Schneider, C.Q. and Rohlfing, I. (2013), ‘Combining QCA and process tracing in set-theoretic multi-method research’, Sociological Methods & Research 42(4): 559597.CrossRefGoogle Scholar
Schwank, N. (ed.) (2013), ‘CONIAS Dataset 1945-2008, YearIntensity V1.2, Heidelberg 2013’. Retrieved 22 May 2015 from http://www.conias.org/datens%C3%A4tze/verf%C3%BCgbare.html Google Scholar
Serra, N. (2010), The Military Transition: Democratic Reform of the Armed Forces, (translated by Peter Bush), Cambridge: Cambridge University Press.Google Scholar
Svolik, M.W. (2008), ‘Authoritarian reversals and democratic consolidation.’, American Political Science Review 102(2): 153168.CrossRefGoogle Scholar
Svolik, M.W. (2014), ‘Which democracies will last? Coups, incumbent takeovers, and the dynamic of democratic consolidation’, British Journal of Political Science 45(4): 715738.CrossRefGoogle Scholar
Trinkunas, H.A. (2005), Crafting Civilian Control of the Military in Venezuela: A Comparative Perspective, Chapel Hill: University of North Carolina Press.CrossRefGoogle Scholar
Union of International Associations (various years), Yearbook of International Organizations, Brussels: Union of International Associations.Google Scholar
Valenzuela, S.J. (1992), ‘Democratic consolidation in post-transitional settings: notion, process, and facilitating conditions’, in S. Mainwaring and G.A. O’Donnell (eds), Issues in Democratic Consolidation: The New South American Democracies in Comparative Perspective, Notre Dame: University of Notre Dame Press, pp. 57105.Google Scholar
Wahman, M., Teorell, J. and Hadenius, A. (2013), ‘Authoritarian regime types revisited: updated data in comparative perspective’, Contemporary Politics 19(1): 1934.CrossRefGoogle Scholar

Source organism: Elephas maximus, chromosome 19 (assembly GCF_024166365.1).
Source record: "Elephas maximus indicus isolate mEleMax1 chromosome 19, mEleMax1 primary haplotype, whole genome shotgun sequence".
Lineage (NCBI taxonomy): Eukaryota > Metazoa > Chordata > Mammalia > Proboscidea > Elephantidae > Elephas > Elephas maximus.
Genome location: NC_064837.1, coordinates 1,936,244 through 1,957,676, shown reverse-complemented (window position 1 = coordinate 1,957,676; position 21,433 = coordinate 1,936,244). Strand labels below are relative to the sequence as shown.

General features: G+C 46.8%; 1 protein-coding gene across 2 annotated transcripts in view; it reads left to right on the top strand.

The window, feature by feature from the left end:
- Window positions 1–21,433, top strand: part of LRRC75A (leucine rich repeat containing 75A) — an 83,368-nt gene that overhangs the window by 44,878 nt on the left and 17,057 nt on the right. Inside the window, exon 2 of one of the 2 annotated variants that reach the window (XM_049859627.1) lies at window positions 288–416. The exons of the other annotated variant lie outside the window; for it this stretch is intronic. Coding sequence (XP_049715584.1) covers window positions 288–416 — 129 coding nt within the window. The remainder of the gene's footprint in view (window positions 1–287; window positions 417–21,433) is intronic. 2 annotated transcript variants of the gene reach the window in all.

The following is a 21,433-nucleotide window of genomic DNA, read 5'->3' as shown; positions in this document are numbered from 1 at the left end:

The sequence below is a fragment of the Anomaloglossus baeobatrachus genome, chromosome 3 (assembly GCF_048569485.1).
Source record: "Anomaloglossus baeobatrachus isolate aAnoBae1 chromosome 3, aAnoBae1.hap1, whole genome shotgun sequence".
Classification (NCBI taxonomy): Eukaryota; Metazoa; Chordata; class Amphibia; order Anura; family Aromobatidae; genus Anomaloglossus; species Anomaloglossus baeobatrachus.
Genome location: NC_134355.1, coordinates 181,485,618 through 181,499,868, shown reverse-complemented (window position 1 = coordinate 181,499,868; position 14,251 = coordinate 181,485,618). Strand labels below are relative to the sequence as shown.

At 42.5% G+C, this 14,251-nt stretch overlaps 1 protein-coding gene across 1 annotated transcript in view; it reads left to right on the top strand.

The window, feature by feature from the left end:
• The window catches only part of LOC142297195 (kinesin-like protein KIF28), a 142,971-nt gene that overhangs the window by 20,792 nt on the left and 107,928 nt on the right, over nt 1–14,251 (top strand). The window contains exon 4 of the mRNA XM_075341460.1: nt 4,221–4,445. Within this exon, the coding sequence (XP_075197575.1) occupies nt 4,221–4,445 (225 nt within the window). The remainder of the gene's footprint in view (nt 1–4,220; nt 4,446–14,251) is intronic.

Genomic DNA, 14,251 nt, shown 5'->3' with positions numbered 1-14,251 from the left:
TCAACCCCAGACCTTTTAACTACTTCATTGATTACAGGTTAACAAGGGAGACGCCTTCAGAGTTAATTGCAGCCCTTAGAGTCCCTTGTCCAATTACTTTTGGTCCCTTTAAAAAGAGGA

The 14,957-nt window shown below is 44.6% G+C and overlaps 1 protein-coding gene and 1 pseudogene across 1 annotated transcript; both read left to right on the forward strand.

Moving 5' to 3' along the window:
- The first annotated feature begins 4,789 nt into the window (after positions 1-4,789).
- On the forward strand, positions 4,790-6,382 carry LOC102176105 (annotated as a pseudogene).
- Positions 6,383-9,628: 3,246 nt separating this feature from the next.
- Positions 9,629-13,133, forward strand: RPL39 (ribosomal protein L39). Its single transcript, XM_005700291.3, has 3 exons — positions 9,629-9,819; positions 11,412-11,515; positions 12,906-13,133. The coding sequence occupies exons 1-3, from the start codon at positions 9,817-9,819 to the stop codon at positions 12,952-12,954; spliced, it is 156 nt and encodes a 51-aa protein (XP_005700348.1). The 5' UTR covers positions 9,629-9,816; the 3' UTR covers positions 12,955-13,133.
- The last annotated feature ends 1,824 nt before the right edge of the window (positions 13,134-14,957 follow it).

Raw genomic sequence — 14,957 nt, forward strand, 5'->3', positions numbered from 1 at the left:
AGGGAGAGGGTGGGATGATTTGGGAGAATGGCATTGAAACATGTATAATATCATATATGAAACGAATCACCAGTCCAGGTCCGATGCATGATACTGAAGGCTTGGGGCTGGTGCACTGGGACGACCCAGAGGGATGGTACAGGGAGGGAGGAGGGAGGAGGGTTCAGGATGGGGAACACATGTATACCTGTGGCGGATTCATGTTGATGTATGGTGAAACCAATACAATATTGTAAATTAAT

Supplementary material: File

Kuehn supplementary material

Appendix

Download Kuehn supplementary material(File)
File 148 KB
8
Cited by

Send article to Kindle

To send this article to your Kindle, first ensure no-reply@cambridge.org is added to your Approved Personal Document E-mail List under your Personal Document Settings on the Manage Your Content and Devices page of your Amazon account. Then enter the ‘name’ part of your Kindle email address below. Find out more about sending to your Kindle. Find out more about sending to your Kindle.

Note you can select to send to either the @free.kindle.com or @kindle.com variations. ‘@free.kindle.com’ emails are free but can only be sent to your device when it is connected to wi-fi. ‘@kindle.com’ emails can be delivered even when you are not connected to wi-fi, but note that service fees apply.

Find out more about the Kindle Personal Document Service.

Conditions of civilian control in new democracies: an empirical analysis of 28 ‘third wave’ democracies
Available formats
×

Send article to Dropbox

To send this article to your Dropbox account, please select one or more formats and confirm that you agree to abide by our usage policies. If this is the first time you use this feature, you will be asked to authorise Cambridge Core to connect with your <service> account. Find out more about sending content to Dropbox.

Conditions of civilian control in new democracies: an empirical analysis of 28 ‘third wave’ democracies
Available formats
×

Send article to Google Drive

To send this article to your Google Drive account, please select one or more formats and confirm that you agree to abide by our usage policies. If this is the first time you use this feature, you will be asked to authorise Cambridge Core to connect with your <service> account. Find out more about sending content to Google Drive.

Conditions of civilian control in new democracies: an empirical analysis of 28 ‘third wave’ democracies
Available formats
×
×

Reply to: Submit a response

Please enter your response.

Your details

Please enter a valid email address.

Conflicting interests

Do you have any conflicting interests? *